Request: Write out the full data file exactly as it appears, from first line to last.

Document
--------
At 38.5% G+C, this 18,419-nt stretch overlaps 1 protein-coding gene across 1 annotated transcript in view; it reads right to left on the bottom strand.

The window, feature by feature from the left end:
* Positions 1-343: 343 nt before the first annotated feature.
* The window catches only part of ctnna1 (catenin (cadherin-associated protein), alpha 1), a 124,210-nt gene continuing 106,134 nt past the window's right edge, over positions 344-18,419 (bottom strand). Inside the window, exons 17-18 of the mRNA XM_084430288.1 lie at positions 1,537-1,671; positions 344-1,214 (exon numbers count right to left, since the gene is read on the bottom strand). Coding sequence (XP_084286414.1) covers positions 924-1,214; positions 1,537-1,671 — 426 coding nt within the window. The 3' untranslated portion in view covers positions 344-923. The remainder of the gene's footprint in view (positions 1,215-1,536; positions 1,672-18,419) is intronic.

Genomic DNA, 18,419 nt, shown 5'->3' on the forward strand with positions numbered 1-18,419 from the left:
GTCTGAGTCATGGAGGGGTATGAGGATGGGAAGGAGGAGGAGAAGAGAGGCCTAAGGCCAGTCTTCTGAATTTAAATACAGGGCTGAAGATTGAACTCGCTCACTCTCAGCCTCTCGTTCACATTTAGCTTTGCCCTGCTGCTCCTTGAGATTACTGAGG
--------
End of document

At 38.5% G+C, this 18,419-nt stretch overlaps 1 protein-coding gene across 1 annotated transcript in view; it reads right to left on the bottom strand.

The window, feature by feature from the left end:
* Positions 1-343: 343 nt before the first annotated feature.
* The window catches only part of ctnna1 (catenin (cadherin-associated protein), alpha 1), a 124,210-nt gene continuing 106,134 nt past the window's right edge, over positions 344-18,419 (bottom strand). Inside the window, exons 17-18 of the mRNA XM_084430288.1 lie at positions 1,537-1,671; positions 344-1,214 (exon numbers count right to left, since the gene is read on the bottom strand). Coding sequence (XP_084286414.1) covers positions 924-1,214; positions 1,537-1,671 — 426 coding nt within the window. The 3' untranslated portion in view covers positions 344-923. The remainder of the gene's footprint in view (positions 1,215-1,536; positions 1,672-18,419) is intronic.

Genomic DNA, 18,419 nt, shown 5'->3' on the forward strand with positions numbered 1-18,419 from the left:
GTCTGAGTCATGGAGGGGTATGAGGATGGGAAGGAGGAGGAGAAGAGAGGCCTAAGGCCAGTCTTCTGAATTTAAATACAGGGCTGAAGATTGAACTCGCTCACTCTCAGCCTCTCGTTCACATTTAGCTTTGCCCTGCTGCTCCTTGAGATTACTGAGG